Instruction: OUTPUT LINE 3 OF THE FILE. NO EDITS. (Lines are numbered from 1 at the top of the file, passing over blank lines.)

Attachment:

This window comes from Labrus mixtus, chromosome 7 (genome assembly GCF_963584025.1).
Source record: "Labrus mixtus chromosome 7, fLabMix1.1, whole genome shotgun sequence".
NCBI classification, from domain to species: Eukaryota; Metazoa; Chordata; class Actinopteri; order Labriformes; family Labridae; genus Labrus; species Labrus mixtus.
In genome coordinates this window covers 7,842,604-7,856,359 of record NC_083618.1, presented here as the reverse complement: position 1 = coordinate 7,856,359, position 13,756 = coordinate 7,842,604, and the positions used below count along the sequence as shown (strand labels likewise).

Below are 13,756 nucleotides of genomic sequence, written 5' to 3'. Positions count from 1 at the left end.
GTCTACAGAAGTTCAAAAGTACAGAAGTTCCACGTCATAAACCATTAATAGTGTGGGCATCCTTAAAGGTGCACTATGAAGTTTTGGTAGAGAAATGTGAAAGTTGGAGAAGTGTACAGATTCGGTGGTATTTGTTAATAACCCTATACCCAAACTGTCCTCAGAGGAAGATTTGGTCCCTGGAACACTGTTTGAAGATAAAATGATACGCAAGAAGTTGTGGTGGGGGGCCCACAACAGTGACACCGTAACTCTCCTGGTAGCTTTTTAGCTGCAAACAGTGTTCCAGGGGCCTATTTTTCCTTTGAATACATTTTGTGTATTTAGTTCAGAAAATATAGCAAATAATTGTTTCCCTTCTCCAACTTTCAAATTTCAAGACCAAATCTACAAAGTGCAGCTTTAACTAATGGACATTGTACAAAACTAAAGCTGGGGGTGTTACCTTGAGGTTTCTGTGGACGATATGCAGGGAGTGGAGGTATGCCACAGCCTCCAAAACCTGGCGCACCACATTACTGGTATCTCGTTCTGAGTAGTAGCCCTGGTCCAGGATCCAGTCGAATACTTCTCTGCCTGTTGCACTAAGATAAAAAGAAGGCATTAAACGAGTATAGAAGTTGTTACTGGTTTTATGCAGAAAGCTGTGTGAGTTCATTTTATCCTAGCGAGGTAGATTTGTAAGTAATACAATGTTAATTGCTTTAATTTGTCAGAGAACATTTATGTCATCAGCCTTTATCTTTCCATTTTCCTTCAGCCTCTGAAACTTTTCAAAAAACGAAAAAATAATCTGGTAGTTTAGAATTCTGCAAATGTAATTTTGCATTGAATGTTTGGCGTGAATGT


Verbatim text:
NCBI classification, from domain to species: Eukaryota; Metazoa; Chordata; class Actinopteri; order Labriformes; family Labridae; genus Labrus; species Labrus mixtus.